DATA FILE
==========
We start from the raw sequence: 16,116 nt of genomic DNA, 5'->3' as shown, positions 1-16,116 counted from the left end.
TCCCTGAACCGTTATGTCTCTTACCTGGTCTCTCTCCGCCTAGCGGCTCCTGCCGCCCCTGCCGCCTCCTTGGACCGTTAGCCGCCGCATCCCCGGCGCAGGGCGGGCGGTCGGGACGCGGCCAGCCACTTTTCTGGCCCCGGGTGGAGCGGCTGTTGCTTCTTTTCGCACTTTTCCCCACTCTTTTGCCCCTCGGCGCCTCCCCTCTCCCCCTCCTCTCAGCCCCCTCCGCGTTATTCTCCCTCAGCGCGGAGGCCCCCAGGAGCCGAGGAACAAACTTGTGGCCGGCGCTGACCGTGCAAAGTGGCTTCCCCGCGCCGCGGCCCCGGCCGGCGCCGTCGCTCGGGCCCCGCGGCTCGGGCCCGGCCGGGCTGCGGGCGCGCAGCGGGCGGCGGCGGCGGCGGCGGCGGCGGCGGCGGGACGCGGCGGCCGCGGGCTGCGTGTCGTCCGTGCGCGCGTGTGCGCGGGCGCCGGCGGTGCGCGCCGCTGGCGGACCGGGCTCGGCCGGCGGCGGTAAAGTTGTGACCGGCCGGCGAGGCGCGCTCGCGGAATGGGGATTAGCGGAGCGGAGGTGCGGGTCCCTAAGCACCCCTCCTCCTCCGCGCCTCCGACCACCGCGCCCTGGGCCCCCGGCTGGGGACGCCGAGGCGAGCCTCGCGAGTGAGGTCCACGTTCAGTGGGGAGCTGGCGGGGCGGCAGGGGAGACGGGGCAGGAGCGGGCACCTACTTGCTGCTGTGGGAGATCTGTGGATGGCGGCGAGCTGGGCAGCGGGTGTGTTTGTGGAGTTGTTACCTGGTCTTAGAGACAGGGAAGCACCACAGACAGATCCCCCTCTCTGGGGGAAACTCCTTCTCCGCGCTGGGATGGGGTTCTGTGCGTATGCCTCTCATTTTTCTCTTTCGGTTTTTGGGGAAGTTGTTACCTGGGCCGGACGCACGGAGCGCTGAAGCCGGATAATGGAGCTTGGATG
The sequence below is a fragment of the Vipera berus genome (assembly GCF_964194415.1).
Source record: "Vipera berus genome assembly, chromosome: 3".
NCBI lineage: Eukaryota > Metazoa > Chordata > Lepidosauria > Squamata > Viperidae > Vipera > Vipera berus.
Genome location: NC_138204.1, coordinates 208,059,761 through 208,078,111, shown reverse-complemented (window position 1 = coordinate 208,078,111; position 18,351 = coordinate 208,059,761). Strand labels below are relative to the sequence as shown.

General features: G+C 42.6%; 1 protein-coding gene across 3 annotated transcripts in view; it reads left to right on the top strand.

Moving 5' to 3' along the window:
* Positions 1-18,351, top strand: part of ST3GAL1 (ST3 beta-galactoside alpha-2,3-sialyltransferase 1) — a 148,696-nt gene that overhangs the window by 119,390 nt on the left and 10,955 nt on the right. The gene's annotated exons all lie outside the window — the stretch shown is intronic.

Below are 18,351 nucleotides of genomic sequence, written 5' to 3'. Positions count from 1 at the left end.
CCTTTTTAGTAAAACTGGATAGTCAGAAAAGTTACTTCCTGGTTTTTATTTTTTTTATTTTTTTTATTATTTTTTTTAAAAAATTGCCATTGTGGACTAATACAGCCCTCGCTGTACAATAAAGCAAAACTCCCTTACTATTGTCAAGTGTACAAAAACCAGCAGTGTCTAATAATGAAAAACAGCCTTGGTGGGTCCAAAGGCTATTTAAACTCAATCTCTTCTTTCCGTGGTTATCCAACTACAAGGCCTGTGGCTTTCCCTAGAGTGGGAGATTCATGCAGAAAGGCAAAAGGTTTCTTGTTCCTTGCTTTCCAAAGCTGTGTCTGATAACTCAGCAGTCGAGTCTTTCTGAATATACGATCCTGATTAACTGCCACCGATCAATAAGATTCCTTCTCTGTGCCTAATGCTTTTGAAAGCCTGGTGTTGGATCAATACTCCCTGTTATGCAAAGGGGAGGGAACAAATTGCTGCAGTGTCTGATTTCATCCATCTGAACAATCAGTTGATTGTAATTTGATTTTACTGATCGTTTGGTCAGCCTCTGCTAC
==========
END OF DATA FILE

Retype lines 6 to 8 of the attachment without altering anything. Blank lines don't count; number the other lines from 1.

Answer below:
Genome location: NC_138204.1, coordinates 208,059,761 through 208,078,111, shown reverse-complemented (window position 1 = coordinate 208,078,111; position 18,351 = coordinate 208,059,761). Strand labels below are relative to the sequence as shown.

General features: G+C 42.6%; 1 protein-coding gene across 3 annotated transcripts in view; it reads left to right on the top strand.

Moving 5' to 3' along the window: